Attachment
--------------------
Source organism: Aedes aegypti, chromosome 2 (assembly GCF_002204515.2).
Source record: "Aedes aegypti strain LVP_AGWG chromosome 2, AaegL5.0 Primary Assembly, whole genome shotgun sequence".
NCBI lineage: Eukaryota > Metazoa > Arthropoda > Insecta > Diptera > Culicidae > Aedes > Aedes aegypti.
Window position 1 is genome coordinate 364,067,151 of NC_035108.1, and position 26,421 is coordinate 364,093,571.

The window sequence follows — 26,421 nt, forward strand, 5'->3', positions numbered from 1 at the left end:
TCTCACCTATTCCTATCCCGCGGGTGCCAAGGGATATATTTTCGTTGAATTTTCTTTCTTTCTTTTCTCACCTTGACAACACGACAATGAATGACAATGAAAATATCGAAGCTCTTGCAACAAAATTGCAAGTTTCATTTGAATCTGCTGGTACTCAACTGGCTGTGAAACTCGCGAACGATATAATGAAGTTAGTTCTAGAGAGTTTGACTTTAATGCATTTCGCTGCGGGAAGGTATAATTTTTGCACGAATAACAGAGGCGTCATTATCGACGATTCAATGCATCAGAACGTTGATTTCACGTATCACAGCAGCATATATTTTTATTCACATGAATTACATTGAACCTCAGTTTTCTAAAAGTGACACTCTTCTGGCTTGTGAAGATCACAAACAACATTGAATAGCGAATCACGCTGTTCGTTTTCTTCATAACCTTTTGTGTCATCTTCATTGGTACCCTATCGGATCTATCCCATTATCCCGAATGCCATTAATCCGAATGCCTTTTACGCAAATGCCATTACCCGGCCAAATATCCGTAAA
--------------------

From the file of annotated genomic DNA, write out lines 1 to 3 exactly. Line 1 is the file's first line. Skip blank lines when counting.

Source organism: Aedes aegypti, chromosome 2 (assembly GCF_002204515.2).
Source record: "Aedes aegypti strain LVP_AGWG chromosome 2, AaegL5.0 Primary Assembly, whole genome shotgun sequence".
NCBI lineage: Eukaryota > Metazoa > Arthropoda > Insecta > Diptera > Culicidae > Aedes > Aedes aegypti.